Molly had been a topic for a while in our conversations, and John had never actually met her, so we were kind of playing around with the idea. It’s also very much about the body for him, and Molly has such a tall, slender presence. We brought her in on a go-see because we don’t really do a huge casting. We do selective appointments with John because [he] is so busy working on the collection, he doesn’t have time to see 300 girls. With Molly, it went pretty quick: She came in, he fell in love with her, literally. He was very interested because she has such an alien kind of presence and she’s so fresh. Just as androgyny is open to interpretation, so is beauty. John thought she was very beautiful in her own way, and we all agreed, and she has this youthfulness and a personality, as well. It’s also very much about the characters; we never wanted to have an ethereal cast. That’s not what it’s about at Margiela: It’s about the character, and it’s as much about the girl as it is about the clothes for John Galliano. Molly is such a character, very personable and interesting.

Are there girls who are standing out for you right now?

Personally, I love a good model. I love someone with longevity. I think Nastya Sten is a great beauty. Josephine Le Tutour is a great beauty, has a good body, walks well. Sarah Brannon. Vanessa Moody is another one of those beauties with a fabulous body whom I’m absolutely convinced will have a really long career. Tami Williams and Aya Jones are exceptional, and I like seeing that there are so many great black girls working now. I think diversity is necessary on the runway—we have a long way to go still.

Do you feel street casting is necessary these days?

I think there are people who are really good at it and that have the time to do that, but I’m not one of them. It’s extremely time-consuming, and you’re also not dealing with an agent. You’re not dealing with people who are used to showing up on time for a fitting, showing up for a 5 a.m. call time.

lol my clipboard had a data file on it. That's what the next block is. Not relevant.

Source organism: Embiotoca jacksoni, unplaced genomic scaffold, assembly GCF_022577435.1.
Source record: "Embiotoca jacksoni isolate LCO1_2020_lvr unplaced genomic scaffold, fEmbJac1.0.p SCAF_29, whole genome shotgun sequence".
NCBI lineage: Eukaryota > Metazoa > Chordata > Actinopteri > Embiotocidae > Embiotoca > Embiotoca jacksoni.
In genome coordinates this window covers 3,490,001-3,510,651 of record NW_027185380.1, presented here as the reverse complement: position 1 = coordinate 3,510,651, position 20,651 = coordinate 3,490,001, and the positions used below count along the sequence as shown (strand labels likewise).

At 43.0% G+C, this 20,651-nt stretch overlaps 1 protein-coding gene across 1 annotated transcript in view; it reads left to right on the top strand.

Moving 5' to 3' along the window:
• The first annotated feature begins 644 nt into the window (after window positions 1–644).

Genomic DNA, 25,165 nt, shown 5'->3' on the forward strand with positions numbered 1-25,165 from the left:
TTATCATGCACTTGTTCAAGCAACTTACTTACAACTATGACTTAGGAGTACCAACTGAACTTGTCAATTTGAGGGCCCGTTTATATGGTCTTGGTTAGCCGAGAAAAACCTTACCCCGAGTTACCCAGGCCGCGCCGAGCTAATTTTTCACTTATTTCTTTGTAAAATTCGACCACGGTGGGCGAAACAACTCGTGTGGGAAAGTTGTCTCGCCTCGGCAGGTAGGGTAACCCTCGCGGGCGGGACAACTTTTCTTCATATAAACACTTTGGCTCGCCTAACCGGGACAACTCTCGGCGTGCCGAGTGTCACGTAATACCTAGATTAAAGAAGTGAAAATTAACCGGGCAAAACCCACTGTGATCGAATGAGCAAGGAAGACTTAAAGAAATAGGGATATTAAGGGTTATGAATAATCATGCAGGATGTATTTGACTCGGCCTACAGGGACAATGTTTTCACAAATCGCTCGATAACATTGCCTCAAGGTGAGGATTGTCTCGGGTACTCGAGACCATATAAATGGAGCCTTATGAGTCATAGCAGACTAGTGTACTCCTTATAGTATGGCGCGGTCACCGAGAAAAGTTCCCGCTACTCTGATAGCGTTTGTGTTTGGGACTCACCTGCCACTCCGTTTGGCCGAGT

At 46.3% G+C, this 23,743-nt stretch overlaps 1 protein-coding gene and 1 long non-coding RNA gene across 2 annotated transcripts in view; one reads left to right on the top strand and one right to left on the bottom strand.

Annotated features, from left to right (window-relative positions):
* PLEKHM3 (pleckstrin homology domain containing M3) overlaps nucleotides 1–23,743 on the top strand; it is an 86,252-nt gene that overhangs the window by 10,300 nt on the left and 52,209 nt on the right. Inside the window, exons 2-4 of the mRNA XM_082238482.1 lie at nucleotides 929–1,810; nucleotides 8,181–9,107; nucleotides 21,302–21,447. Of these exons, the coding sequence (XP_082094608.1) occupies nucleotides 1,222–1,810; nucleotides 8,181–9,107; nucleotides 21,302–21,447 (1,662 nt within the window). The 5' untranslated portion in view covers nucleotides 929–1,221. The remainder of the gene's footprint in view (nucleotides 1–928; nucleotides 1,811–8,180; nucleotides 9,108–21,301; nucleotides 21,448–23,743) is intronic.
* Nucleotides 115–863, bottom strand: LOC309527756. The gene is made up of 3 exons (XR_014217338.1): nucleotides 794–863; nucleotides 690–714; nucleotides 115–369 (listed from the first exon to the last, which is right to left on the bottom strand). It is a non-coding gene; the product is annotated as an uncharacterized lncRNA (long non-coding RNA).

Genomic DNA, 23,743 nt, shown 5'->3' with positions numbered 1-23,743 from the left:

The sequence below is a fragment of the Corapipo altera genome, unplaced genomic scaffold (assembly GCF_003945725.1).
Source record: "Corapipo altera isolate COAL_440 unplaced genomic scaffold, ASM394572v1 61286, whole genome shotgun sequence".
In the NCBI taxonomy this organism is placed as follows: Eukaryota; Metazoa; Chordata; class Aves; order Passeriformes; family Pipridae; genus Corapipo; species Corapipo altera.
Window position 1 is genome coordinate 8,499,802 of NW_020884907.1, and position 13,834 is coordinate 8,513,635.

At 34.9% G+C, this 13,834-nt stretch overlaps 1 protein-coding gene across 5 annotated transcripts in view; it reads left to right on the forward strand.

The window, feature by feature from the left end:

Who is really dictating the trends in modeling right now?

I don’t see the trends manifesting themselves on the model side, I see them manifesting themselves on the client side. It’s easier for brands to distinguish themselves via their casting. You see it with Gucci, Saint Laurent, and Prada, which has always been a force when it comes to launching new faces. Brands are eager to say this is our girl, this is our boy, and with the wealth of models right now it’s easier to do that today.

It feels like Margiela is at the forefront of that, too. It’s really a show where the casting goes hand in hand with the clothes.

As a casting director, a show like this really gives you the opportunity to go beyond. With John, you really have to find the right characters, girls who can bring the ideas to fruition. So it’s a bit of work, but it’s fun, and it lets you go all the way. I personally did look at a lot of girls; I went through every one because it’s not necessarily about “who is she, what has she done,” it’s just, “Is she the right character for the dress?”
style.com

Glad to see Shaun speak fondly about diversity on the runways and its importance. But Margiela was not diverse at all -- Sora and Amilna were the only two there.

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Quote:
The Casting Director Behind Marc Jacobs and Alexander Wang Dishes on What It Takes to Be a Supermodel